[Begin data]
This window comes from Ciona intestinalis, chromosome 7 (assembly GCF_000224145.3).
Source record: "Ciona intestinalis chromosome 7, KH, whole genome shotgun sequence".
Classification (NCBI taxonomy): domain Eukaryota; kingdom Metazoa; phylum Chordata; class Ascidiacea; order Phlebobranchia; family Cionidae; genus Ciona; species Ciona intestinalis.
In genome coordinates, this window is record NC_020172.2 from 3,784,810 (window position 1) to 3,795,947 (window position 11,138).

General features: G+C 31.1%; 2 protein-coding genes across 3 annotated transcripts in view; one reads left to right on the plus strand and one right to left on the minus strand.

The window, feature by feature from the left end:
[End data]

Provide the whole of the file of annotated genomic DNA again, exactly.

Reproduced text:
This window comes from Ciona intestinalis, chromosome 7 (assembly GCF_000224145.3).
Source record: "Ciona intestinalis chromosome 7, KH, whole genome shotgun sequence".
Classification (NCBI taxonomy): domain Eukaryota; kingdom Metazoa; phylum Chordata; class Ascidiacea; order Phlebobranchia; family Cionidae; genus Ciona; species Ciona intestinalis.
In genome coordinates, this window is record NC_020172.2 from 3,784,810 (window position 1) to 3,795,947 (window position 11,138).

General features: G+C 31.1%; 2 protein-coding genes across 3 annotated transcripts in view; one reads left to right on the plus strand and one right to left on the minus strand.

The window, feature by feature from the left end: